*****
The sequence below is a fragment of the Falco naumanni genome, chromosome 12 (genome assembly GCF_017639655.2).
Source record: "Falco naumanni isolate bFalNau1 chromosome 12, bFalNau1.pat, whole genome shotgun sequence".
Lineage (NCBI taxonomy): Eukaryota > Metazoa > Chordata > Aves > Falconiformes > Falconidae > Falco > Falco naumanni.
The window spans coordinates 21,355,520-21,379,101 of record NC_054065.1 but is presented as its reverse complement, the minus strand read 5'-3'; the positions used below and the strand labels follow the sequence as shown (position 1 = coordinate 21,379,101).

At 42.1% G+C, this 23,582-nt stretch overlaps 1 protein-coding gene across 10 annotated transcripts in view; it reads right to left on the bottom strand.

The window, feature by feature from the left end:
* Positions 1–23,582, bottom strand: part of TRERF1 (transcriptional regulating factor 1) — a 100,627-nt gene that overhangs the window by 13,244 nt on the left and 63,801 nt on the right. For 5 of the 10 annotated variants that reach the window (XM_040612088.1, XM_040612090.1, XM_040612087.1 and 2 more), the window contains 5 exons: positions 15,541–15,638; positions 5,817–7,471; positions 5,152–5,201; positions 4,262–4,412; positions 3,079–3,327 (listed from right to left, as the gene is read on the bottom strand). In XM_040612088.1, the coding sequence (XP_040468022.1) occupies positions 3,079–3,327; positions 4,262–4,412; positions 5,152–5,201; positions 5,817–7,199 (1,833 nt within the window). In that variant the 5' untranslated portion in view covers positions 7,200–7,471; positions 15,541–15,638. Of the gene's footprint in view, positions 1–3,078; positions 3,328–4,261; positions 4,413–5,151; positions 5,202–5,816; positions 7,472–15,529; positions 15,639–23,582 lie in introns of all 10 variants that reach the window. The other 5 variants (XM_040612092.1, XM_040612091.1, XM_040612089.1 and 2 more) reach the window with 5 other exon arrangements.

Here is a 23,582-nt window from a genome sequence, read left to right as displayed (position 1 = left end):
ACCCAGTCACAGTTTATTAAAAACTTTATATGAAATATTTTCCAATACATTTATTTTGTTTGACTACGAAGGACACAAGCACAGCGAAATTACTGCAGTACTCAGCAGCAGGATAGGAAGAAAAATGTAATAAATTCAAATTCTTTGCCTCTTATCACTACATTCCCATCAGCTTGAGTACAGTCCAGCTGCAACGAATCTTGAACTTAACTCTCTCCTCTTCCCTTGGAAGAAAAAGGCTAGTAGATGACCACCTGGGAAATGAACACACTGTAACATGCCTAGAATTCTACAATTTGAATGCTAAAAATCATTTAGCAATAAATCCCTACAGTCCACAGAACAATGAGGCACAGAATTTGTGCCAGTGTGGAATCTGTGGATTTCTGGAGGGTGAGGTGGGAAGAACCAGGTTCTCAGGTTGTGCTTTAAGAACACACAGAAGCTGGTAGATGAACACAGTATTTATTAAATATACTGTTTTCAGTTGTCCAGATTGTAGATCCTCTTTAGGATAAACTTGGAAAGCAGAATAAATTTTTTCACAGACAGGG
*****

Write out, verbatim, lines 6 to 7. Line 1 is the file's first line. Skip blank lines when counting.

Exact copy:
The window, feature by feature from the left end:
* Positions 1–23,582, bottom strand: part of TRERF1 (transcriptional regulating factor 1) — a 100,627-nt gene that overhangs the window by 13,244 nt on the left and 63,801 nt on the right. For 5 of the 10 annotated variants that reach the window (XM_040612088.1, XM_040612090.1, XM_040612087.1 and 2 more), the window contains 5 exons: positions 15,541–15,638; positions 5,817–7,471; positions 5,152–5,201; positions 4,262–4,412; positions 3,079–3,327 (listed from right to left, as the gene is read on the bottom strand). In XM_040612088.1, the coding sequence (XP_040468022.1) occupies positions 3,079–3,327; positions 4,262–4,412; positions 5,152–5,201; positions 5,817–7,199 (1,833 nt within the window). In that variant the 5' untranslated portion in view covers positions 7,200–7,471; positions 15,541–15,638. Of the gene's footprint in view, positions 1–3,078; positions 3,328–4,261; positions 4,413–5,151; positions 5,202–5,816; positions 7,472–15,529; positions 15,639–23,582 lie in introns of all 10 variants that reach the window. The other 5 variants (XM_040612092.1, XM_040612091.1, XM_040612089.1 and 2 more) reach the window with 5 other exon arrangements.